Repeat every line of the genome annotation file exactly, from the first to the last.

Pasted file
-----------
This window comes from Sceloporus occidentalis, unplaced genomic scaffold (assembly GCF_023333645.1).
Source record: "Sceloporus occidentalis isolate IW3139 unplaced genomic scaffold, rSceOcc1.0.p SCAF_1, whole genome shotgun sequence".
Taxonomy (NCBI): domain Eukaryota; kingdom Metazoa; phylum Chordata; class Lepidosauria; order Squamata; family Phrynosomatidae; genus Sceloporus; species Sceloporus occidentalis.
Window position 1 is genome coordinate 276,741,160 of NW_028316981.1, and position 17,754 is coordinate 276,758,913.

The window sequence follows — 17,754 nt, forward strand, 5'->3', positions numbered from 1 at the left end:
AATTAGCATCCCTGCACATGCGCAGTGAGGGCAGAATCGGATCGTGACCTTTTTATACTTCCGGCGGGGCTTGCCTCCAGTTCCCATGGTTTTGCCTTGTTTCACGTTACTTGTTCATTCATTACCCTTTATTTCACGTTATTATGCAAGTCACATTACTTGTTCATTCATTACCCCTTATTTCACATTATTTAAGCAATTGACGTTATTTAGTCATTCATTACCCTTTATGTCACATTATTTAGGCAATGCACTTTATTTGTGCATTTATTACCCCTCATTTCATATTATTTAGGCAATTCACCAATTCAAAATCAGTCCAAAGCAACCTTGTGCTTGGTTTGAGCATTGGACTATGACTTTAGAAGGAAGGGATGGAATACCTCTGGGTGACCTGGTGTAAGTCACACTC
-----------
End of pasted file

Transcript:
This window comes from Sceloporus occidentalis, unplaced genomic scaffold (assembly GCF_023333645.1).
Source record: "Sceloporus occidentalis isolate IW3139 unplaced genomic scaffold, rSceOcc1.0.p SCAF_1, whole genome shotgun sequence".
Taxonomy (NCBI): domain Eukaryota; kingdom Metazoa; phylum Chordata; class Lepidosauria; order Squamata; family Phrynosomatidae; genus Sceloporus; species Sceloporus occidentalis.
Window position 1 is genome coordinate 276,741,160 of NW_028316981.1, and position 17,754 is coordinate 276,758,913.

The window sequence follows — 17,754 nt, forward strand, 5'->3', positions numbered from 1 at the left end:
AATTAGCATCCCTGCACATGCGCAGTGAGGGCAGAATCGGATCGTGACCTTTTTATACTTCCGGCGGGGCTTGCCTCCAGTTCCCATGGTTTTGCCTTGTTTCACGTTACTTGTTCATTCATTACCCTTTATTTCACGTTATTATGCAAGTCACATTACTTGTTCATTCATTACCCCTTATTTCACATTATTTAAGCAATTGACGTTATTTAGTCATTCATTACCCTTTATGTCACATTATTTAGGCAATGCACTTTATTTGTGCATTTATTACCCCTCATTTCATATTATTTAGGCAATTCACCAATTCAAAATCAGTCCAAAGCAACCTTGTGCTTGGTTTGAGCATTGGACTATGACTTTAGAAGGAAGGGATGGAATACCTCTGGGTGACCTGGTGTAAGTCACACTC